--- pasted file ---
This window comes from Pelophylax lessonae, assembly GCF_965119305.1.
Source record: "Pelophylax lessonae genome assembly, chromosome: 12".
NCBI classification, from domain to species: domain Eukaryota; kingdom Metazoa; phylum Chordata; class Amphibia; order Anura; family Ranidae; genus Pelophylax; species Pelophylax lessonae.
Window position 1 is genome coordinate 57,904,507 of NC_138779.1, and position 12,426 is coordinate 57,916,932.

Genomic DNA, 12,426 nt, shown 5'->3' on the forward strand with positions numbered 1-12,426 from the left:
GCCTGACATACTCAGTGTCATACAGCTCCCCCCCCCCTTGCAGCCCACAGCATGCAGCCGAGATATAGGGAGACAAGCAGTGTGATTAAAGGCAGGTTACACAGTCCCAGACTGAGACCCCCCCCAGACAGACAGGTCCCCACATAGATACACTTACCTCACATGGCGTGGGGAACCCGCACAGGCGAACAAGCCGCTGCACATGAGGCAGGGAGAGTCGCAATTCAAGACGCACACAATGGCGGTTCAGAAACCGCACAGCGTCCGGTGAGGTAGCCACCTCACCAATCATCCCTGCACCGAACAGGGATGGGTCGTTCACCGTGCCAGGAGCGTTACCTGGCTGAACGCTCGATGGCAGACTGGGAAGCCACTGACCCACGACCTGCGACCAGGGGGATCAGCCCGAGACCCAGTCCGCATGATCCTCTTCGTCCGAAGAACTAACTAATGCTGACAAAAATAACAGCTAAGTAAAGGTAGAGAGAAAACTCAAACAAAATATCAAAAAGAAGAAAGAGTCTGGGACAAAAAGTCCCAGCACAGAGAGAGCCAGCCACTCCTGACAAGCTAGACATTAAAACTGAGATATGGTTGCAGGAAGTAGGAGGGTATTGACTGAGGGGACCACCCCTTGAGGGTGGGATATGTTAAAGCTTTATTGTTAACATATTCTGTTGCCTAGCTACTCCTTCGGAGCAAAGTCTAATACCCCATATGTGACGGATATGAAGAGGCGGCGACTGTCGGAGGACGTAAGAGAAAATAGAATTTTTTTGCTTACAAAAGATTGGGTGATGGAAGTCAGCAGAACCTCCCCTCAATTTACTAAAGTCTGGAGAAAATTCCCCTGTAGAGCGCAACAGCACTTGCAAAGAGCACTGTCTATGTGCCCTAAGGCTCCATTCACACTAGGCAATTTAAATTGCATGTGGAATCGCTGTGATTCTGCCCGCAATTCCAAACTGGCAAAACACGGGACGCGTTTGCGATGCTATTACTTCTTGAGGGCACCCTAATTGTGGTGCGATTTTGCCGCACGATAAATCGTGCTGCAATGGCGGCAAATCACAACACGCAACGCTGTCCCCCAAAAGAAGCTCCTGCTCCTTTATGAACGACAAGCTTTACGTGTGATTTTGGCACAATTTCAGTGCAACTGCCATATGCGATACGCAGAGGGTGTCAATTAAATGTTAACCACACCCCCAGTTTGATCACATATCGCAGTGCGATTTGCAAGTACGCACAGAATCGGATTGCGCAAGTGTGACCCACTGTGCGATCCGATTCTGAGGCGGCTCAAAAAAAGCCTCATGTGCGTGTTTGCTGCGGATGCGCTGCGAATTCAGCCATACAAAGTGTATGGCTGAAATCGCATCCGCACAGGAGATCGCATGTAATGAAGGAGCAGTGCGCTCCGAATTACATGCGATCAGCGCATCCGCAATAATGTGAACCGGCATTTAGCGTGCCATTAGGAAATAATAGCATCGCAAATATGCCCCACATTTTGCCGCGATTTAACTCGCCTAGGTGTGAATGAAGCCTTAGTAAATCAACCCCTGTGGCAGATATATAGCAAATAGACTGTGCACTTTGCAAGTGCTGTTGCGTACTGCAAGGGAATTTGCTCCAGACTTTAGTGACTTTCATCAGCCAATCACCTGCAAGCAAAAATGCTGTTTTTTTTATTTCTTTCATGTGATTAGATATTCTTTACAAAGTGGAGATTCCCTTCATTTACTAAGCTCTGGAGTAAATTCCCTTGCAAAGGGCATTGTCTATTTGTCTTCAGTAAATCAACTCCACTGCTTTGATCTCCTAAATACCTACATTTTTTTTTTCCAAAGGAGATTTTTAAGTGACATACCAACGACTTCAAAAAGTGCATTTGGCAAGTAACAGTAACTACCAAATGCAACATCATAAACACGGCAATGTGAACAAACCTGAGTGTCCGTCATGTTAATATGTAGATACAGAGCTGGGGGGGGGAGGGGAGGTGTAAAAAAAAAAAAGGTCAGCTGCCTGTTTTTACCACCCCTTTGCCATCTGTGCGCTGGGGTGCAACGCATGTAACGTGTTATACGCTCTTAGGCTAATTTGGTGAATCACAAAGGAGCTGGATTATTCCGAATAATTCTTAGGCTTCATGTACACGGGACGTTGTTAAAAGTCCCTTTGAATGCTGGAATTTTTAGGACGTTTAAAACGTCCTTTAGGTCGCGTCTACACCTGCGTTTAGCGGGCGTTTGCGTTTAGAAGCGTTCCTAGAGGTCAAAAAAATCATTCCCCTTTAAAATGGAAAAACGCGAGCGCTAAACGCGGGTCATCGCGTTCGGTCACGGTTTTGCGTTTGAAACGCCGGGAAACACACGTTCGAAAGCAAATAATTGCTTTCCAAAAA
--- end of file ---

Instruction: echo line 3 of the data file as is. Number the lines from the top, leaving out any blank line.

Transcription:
NCBI classification, from domain to species: domain Eukaryota; kingdom Metazoa; phylum Chordata; class Amphibia; order Anura; family Ranidae; genus Pelophylax; species Pelophylax lessonae.